Young people using a wide variety of drugs
The types of drugs that young people consume in Bermuda is directly linked to exposure they have via home or community life, gang involvement, or through drug dealing.
This is according to Camily Lovell, an internationally certified alcohol and drug counsellor at Pathways Bermuda who spoke at a community forum.
The event on Sunday brought together community partners Raleigh Bermuda, Pathways Bermuda and the Bermuda Police Service, and addressed issues such as violence and antisocial behaviour among Bermuda’s young people, grooming methods used by gangs to recruit, and drugs that are being used.
Ms Lovell said: “What they have exposure to really speaks to the environment that they're currently in – their access is a result of their environments and resources.”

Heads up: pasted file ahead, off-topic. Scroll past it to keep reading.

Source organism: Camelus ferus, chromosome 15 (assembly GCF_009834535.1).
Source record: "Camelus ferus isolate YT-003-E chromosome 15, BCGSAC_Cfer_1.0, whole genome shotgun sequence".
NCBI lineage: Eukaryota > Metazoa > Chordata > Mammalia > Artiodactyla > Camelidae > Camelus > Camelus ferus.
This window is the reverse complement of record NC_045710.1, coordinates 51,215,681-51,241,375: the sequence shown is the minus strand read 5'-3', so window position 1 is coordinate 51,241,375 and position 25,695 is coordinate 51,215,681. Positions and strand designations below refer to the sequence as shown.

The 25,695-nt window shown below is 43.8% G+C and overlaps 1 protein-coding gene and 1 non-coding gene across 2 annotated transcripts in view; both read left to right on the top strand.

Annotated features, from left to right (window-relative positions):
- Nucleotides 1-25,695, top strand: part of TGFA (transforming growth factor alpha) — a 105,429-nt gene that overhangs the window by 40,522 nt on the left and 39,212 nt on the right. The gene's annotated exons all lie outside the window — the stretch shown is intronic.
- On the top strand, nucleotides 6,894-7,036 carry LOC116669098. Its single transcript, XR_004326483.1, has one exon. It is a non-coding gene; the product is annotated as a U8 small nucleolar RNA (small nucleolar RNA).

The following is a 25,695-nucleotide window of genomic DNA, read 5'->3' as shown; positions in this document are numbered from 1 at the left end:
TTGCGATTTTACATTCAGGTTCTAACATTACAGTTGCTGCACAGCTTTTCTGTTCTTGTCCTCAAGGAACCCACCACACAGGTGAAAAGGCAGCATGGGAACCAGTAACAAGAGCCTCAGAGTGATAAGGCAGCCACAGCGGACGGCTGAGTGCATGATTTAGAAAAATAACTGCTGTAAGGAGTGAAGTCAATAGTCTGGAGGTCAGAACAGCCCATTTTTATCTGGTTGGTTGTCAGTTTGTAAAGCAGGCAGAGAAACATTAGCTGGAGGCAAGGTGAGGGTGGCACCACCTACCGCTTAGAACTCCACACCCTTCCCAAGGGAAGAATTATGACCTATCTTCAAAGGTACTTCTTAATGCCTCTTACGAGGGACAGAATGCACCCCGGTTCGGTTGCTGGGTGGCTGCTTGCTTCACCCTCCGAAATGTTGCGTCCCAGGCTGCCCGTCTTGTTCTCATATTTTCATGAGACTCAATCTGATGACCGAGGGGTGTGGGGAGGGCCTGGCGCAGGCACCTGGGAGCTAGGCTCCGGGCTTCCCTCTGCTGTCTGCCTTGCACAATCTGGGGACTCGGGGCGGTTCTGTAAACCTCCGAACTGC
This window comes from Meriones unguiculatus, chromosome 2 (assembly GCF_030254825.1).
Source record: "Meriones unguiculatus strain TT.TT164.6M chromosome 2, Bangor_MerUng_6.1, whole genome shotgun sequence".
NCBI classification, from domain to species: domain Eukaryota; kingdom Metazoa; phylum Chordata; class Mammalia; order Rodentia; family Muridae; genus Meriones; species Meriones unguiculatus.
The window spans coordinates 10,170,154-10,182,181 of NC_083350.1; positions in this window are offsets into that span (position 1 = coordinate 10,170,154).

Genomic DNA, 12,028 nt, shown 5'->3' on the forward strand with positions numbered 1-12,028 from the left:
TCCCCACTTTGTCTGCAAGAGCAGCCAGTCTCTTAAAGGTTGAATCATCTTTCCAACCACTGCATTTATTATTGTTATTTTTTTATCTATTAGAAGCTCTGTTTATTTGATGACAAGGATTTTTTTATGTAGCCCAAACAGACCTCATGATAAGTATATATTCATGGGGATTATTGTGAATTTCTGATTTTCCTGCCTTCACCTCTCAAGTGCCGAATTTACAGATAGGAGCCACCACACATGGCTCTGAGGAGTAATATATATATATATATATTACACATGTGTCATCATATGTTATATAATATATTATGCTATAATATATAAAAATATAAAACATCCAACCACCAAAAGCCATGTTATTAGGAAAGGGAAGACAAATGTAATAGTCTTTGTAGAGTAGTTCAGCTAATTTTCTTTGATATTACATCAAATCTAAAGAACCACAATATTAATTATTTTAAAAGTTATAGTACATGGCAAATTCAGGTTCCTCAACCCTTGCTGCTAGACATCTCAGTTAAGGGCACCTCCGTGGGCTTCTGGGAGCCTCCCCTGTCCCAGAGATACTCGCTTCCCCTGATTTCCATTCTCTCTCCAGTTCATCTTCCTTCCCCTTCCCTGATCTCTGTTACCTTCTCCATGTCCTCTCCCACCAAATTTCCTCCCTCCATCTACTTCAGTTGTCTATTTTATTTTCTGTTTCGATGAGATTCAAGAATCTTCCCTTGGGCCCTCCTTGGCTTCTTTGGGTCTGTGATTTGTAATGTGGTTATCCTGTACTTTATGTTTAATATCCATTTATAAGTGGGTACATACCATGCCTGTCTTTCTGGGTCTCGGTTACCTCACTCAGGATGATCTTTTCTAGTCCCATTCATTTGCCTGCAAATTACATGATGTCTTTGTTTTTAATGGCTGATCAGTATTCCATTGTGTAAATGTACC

Some of the most commonly used substances Pathways is aware of include alcohol, marijuana, experimental use of ecstasy/MDMA and psychedelic mushrooms, Ms Lovell said.
“Also, not uncommon is the sporadic use of stimulants – more specifically, cocaine used in marijuana cigarettes. Cocaine and heroin use are not self-reported as commonly as other substances.
“However, that is not an indication that these substances are not being accessed and used.”
The forum, titled Drugs, Gangs and Corner Boys. Is my Child Being Recruited? included presentations by Dany Pen as well as Pc Khalid Pitcher of the police Gang Targeting Unit and Ms Lovell.
Ms Lovell said that drug use in young people has “an intensely wide range of impact”.
She added: “Most notably is the social impact depending on what the substance use has them engaged in. There can be a lot of personal validation or affirmation found through substance access or use by peers.
“Mental health has also been notably impacted by substance use during adolescent years. Increased or exacerbated instances of mood disorders and concerns about early onset or progression into psychotic disorders have been noted.
“Continuing to destigmatise the need for mental health support, and what general help and support looks like, is key. We have to continue to break barriers and increase access to support services for youth.”